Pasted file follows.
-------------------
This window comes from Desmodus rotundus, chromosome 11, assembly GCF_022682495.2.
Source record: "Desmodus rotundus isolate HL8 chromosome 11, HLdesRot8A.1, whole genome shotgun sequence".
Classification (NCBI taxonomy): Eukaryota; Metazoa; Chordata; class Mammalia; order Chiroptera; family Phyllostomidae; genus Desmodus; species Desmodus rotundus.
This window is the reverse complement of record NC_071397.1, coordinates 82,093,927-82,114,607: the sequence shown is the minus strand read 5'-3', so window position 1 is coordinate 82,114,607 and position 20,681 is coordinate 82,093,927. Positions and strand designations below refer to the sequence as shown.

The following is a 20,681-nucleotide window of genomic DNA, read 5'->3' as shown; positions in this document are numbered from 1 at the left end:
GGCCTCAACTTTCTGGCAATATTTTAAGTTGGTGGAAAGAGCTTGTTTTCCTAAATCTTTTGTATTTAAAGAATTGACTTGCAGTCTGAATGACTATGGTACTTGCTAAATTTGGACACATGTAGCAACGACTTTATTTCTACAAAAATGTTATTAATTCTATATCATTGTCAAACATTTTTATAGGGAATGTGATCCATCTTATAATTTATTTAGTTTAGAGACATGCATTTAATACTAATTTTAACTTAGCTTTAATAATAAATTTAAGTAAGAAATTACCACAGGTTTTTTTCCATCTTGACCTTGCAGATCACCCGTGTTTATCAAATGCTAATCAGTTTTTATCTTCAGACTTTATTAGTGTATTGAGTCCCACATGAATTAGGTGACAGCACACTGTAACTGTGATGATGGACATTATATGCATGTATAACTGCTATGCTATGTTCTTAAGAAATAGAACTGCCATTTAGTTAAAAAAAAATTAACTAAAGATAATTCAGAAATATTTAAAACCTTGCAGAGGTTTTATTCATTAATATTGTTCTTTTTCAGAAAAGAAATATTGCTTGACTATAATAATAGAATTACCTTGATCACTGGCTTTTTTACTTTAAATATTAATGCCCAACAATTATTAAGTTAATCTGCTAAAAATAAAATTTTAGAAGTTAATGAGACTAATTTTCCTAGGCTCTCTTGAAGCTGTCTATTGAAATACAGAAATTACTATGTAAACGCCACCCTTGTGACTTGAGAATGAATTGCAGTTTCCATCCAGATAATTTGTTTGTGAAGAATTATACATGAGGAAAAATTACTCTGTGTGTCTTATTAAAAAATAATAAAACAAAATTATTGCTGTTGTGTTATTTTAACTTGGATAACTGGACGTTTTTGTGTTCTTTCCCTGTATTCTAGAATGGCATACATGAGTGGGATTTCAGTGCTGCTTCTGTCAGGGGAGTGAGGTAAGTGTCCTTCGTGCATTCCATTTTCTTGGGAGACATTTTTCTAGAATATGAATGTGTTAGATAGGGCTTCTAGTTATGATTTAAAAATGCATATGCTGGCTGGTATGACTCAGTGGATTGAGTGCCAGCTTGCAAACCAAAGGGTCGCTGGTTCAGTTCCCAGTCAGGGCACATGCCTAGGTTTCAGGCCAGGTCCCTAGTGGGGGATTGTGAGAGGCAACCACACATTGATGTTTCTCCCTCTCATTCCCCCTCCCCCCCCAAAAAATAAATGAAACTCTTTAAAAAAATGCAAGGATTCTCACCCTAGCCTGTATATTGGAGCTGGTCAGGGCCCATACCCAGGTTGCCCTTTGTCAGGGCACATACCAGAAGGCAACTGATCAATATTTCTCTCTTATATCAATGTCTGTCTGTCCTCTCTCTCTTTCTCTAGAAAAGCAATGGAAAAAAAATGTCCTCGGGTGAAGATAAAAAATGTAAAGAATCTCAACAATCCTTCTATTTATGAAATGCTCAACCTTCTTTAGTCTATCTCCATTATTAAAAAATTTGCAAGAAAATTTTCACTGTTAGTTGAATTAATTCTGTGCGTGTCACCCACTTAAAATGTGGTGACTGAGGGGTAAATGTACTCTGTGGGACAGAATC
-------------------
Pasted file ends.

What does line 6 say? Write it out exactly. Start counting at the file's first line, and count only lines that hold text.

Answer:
GGCCTCAACTTTCTGGCAATATTTTAAGTTGGTGGAAAGAGCTTGTTTTCCTAAATCTTTTGTATTTAAAGAATTGACTTGCAGTCTGAATGACTATGGTACTTGCTAAATTTGGACACATGTAGCAACGACTTTATTTCTACAAAAATGTTATTAATTCTATATCATTGTCAAACATTTTTATAGGGAATGTGATCCATCTTATAATTTATTTAGTTTAGAGACATGCATTTAATACTAATTTTAACTTAGCTTTAATAATAAATTTAAGTAAGAAATTACCACAGGTTTTTTTCCATCTTGACCTTGCAGATCACCCGTGTTTATCAAATGCTAATCAGTTTTTATCTTCAGACTTTATTAGTGTATTGAGTCCCACATGAATTAGGTGACAGCACACTGTAACTGTGATGATGGACATTATATGCATGTATAACTGCTATGCTATGTTCTTAAGAAATAGAACTGCCATTTAGTTAAAAAAAAATTAACTAAAGATAATTCAGAAATATTTAAAACCTTGCAGAGGTTTTATTCATTAATATTGTTCTTTTTCAGAAAAGAAATATTGCTTGACTATAATAATAGAATTACCTTGATCACTGGCTTTTTTACTTTAAATATTAATGCCCAACAATTATTAAGTTAATCTGCTAAAAATAAAATTTTAGAAGTTAATGAGACTAATTTTCCTAGGCTCTCTTGAAGCTGTCTATTGAAATACAGAAATTACTATGTAAACGCCACCCTTGTGACTTGAGAATGAATTGCAGTTTCCATCCAGATAATTTGTTTGTGAAGAATTATACATGAGGAAAAATTACTCTGTGTGTCTTATTAAAAAATAATAAAACAAAATTATTGCTGTTGTGTTATTTTAACTTGGATAACTGGACGTTTTTGTGTTCTTTCCCTGTATTCTAGAATGGCATACATGAGTGGGATTTCAGTGCTGCTTCTGTCAGGGGAGTGAGGTAAGTGTCCTTCGTGCATTCCATTTTCTTGGGAGACATTTTTCTAGAATATGAATGTGTTAGATAGGGCTTCTAGTTATGATTTAAAAATGCATATGCTGGCTGGTATGACTCAGTGGATTGAGTGCCAGCTTGCAAACCAAAGGGTCGCTGGTTCAGTTCCCAGTCAGGGCACATGCCTAGGTTTCAGGCCAGGTCCCTAGTGGGGGATTGTGAGAGGCAACCACACATTGATGTTTCTCCCTCTCATTCCCCCTCCCCCCCCAAAAAATAAATGAAACTCTTTAAAAAAATGCAAGGATTCTCACCCTAGCCTGTATATTGGAGCTGGTCAGGGCCCATACCCAGGTTGCCCTTTGTCAGGGCACATACCAGAAGGCAACTGATCAATATTTCTCTCTTATATCAATGTCTGTCTGTCCTCTCTCTCTTTCTCTAGAAAAGCAATGGAAAAAAAATGTCCTCGGGTGAAGATAAAAAATGTAAAGAATCTCAACAATCCTTCTATTTATGAAATGCTCAACCTTCTTTAGTCTATCTCCATTATTAAAAAATTTGCAAGAAAATTTTCACTGTTAGTTGAATTAATTCTGTGCGTGTCACCCACTTAAAATGTGGTGACTGAGGGGTAAATGTACTCTGTGGGACAGAATC